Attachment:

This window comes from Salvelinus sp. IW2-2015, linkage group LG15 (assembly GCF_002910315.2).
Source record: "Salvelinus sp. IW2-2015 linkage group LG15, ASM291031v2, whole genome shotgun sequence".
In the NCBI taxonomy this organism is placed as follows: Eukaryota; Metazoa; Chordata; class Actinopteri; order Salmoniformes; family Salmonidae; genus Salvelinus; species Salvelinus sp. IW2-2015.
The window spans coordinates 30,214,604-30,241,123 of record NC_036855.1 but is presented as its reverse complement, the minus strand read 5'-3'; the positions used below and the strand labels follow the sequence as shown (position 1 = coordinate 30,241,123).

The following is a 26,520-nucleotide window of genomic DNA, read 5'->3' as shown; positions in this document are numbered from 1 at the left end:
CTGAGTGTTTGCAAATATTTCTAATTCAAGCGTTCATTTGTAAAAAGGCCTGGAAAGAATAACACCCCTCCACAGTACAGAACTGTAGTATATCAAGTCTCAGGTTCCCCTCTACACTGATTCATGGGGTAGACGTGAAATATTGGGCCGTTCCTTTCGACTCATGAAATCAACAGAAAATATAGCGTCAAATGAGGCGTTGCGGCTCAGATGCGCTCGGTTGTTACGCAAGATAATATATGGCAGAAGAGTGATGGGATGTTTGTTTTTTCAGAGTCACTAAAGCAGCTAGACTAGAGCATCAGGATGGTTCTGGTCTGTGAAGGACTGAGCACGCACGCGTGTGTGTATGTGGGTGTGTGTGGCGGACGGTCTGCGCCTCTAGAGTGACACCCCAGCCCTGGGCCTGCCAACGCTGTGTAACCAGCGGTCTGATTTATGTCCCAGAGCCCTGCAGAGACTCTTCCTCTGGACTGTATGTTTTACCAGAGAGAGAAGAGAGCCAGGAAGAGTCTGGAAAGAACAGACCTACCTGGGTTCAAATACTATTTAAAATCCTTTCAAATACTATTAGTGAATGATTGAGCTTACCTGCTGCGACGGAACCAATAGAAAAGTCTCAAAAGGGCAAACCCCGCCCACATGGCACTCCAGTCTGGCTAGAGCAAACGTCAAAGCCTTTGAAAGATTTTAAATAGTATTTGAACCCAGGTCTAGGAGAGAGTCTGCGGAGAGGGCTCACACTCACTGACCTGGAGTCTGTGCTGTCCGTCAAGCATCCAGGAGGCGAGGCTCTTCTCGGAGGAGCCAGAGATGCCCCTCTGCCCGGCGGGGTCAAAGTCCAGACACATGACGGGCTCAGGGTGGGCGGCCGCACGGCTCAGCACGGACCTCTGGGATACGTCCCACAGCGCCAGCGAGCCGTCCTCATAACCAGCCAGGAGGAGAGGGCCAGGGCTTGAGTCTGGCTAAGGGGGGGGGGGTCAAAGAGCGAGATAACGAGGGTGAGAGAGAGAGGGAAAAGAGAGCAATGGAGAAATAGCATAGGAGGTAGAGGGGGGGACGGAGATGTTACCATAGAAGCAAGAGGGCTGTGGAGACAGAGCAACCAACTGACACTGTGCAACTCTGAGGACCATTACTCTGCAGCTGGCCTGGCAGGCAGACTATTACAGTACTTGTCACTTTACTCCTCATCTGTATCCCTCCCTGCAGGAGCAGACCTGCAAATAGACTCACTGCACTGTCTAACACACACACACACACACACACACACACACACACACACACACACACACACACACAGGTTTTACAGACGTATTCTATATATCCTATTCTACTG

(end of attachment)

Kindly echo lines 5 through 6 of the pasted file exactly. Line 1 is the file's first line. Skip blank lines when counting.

The following is a 26,520-nucleotide window of genomic DNA, read 5'->3' as shown; positions in this document are numbered from 1 at the left end:
CTGAGTGTTTGCAAATATTTCTAATTCAAGCGTTCATTTGTAAAAAGGCCTGGAAAGAATAACACCCCTCCACAGTACAGAACTGTAGTATATCAAGTCTCAGGTTCCCCTCTACACTGATTCATGGGGTAGACGTGAAATATTGGGCCGTTCCTTTCGACTCATGAAATCAACAGAAAATATAGCGTCAAATGAGGCGTTGCGGCTCAGATGCGCTCGGTTGTTACGCAAGATAATATATGGCAGAAGAGTGATGGGATGTTTGTTTTTTCAGAGTCACTAAAGCAGCTAGACTAGAGCATCAGGATGGTTCTGGTCTGTGAAGGACTGAGCACGCACGCGTGTGTGTATGTGGGTGTGTGTGGCGGACGGTCTGCGCCTCTAGAGTGACACCCCAGCCCTGGGCCTGCCAACGCTGTGTAACCAGCGGTCTGATTTATGTCCCAGAGCCCTGCAGAGACTCTTCCTCTGGACTGTATGTTTTACCAGAGAGAGAAGAGAGCCAGGAAGAGTCTGGAAAGAACAGACCTACCTGGGTTCAAATACTATTTAAAATCCTTTCAAATACTATTAGTGAATGATTGAGCTTACCTGCTGCGACGGAACCAATAGAAAAGTCTCAAAAGGGCAAACCCCGCCCACATGGCACTCCAGTCTGGCTAGAGCAAACGTCAAAGCCTTTGAAAGATTTTAAATAGTATTTGAACCCAGGTCTAGGAGAGAGTCTGCGGAGAGGGCTCACACTCACTGACCTGGAGTCTGTGCTGTCCGTCAAGCATCCAGGAGGCGAGGCTCTTCTCGGAGGAGCCAGAGATGCCCCTCTGCCCGGCGGGGTCAAAGTCCAGACACATGACGGGCTCAGGGTGGGCGGCCGCACGGCTCAGCACGGACCTCTGGGATACGTCCCACAGCGCCAGCGAGCCGTCCTCATAACCAGCCAGGAGGAGAGGGCCAGGGCTTGAGTCTGGCTAAGGGGGGGGGGGTCAAAGAGCGAGATAACGAGGGTGAGAGAGAGAGGGAAAAGAGAGCAATGGAGAAATAGCATAGGAGGTAGAGGGGGGGACGGAGATGTTACCATAGAAGCAAGAGGGCTGTGGAGACAGAGCAACCAACTGACACTGTGCAACTCTGAGGACCATTACTCTGCAGCTGGCCTGGCAGGCAGACTATTACAGTACTTGTCACTTTACTCCTCATCTGTATCCCTCCCTGCAGGAGCAGACCTGCAAATAGACTCACTGCACTGTCTAACACACACACACACACACACACACACACACACACACACACACACACACACACACAGGTTTTACAGACGTATTCTATATATCCTATTCTACTG